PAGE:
Saudi mortgage law passed

JEDDAH - The Saudi Shoura Council has passed the long-awaited mortgage law following completion of debate on its four components, according to the Saudi Press Agency (SPA).

By (By our correspondent)

Published: Sun 6 Jul 2008, 11:39 PM

Last updated: Sun 5 Apr 2015, 12:48 PM

Ahmed Al Yahya, assistant secretary-general of the 150-member Shoura explained that the four components of the law are real estate financing system, system to monitor financing companies, lease financing system and real estate mortgage system.

The draft law, which has to be approved by the Council of Ministers, will allow more Saudis to own property and banks to diversify income sources by providing loans to build real estate projects.

Emphasising the importance of the law for the Kingdom’s economy and citizens, Al Yahya said that the law is designed to allow much wider access to property ownership in a country where only one out of five Saudis owns a home.

He said the Shoura had taken three months to study the new systems and hoped that there would be no obstacles in implementing the law. “We hope it will solve many problems that obstruct the growth of real estate market in the Kingdom,” he added.

He believed that the new law would contribute to reducing real estate prices, providing more homes to Saudis and cutting inflation rates that hit 10.4 per cent last month. “It will also lead to the establishment of new real estate firms and funds and open new channels of financing,” he said.

The potential of the Saudi residential mortgage market is estimated to be huge, running into billions of riyals driven by the demand dynamics of a young population and the baby boomers of the 1970s.

Bank borrowing in the Kingdom is relatively low, and according to official statistics, mortgage housing finance in the country is a mere two per cent of GDP (gross domestic product) as opposed to 17 per cent in Malaysia, 50 per cent in the US, and 72 per cent in the UK.

Al Rajhi Bank launched a new mortgage programme for private and commercial properties in May 2007.

Riyadh-based Dar Al Arkan Real Estate Development Company, one of the largest real estate developers in the Kingdom set up a mortgage finance joint venture in April of that year with Kingdom Installment Co. (KIC), Arab National Bank (ANB) and the International Finance Corporation (IFC), the private sector financing arm of the World Bank Group.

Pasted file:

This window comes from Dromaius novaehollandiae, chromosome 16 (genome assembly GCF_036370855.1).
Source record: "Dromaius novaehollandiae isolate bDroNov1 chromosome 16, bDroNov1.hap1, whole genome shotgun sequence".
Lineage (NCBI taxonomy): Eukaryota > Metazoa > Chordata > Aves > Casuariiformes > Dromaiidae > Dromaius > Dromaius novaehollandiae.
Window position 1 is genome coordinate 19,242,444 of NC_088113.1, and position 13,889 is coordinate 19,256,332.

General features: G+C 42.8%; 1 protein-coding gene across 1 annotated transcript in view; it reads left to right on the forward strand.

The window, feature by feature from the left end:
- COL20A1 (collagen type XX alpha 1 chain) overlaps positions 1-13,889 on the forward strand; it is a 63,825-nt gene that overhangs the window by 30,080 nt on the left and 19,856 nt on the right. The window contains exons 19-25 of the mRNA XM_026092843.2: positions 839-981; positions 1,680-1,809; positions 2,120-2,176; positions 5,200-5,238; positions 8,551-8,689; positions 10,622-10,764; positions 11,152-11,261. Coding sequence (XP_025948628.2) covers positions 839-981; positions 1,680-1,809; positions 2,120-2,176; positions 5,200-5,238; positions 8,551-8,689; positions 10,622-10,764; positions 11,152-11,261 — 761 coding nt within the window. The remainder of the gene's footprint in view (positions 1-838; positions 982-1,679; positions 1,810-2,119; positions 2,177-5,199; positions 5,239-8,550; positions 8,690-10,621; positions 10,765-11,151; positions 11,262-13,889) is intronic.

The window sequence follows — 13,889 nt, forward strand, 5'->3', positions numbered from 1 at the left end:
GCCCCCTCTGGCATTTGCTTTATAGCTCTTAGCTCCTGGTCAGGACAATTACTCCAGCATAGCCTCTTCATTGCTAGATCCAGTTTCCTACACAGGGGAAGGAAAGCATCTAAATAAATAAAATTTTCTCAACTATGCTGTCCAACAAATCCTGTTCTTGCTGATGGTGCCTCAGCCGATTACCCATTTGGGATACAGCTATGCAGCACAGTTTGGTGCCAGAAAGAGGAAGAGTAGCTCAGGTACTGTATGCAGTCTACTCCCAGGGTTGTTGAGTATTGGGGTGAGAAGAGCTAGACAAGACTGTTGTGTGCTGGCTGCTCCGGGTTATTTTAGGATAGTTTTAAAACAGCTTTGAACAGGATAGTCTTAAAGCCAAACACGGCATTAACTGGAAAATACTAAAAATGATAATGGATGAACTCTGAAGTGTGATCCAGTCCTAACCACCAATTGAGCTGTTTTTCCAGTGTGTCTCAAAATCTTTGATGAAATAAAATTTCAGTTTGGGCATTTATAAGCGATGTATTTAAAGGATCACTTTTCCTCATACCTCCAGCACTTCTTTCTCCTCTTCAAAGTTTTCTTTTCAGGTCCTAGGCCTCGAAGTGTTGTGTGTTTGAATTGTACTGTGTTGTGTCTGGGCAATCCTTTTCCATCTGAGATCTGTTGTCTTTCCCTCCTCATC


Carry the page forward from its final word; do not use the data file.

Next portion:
The SR2 billion capitalised company’s aim is to help Saudi youth purchase suitable houses by providing them with Shariah-compliant financial tools. People will be able to buy houses on an installment basis by paying amounts equal to monthly house rents. This will also encourage real estate developers to establish more such firms. The joint venture was the first such housing finance company to be licensed the Saudi Arabian Monetary Agency (SAMA).

Islamic home financing is now becoming an internationally-acceptable product. In the United Kingdom, for instance, the Islamic mortgage market is set to reach 1 billion pounds sterling by 2009, and the Financial Services Authority now regulate Islamic mortgages under the Murabaha (cost-plus financing), Ijara (leasing) and Diminishing Musharaka (co-ownership) structures.

In Saudi Arabia, the housing market is set for a major upturn. Market dynamics show that demand is outstripping supply. In the middle-income sector alone, a shortfall of 50,000 residential units is projected over the next few years.

The baby boom in the 1970s and increasing migration of people from the villages to cities in the Kingdom has resulted in many of these people now becoming first home buyers.

The residential home development demographics in the Kingdom are also changing. In the past, some 98 per cent of housing was built by individuals and only 2 per cent by developers.

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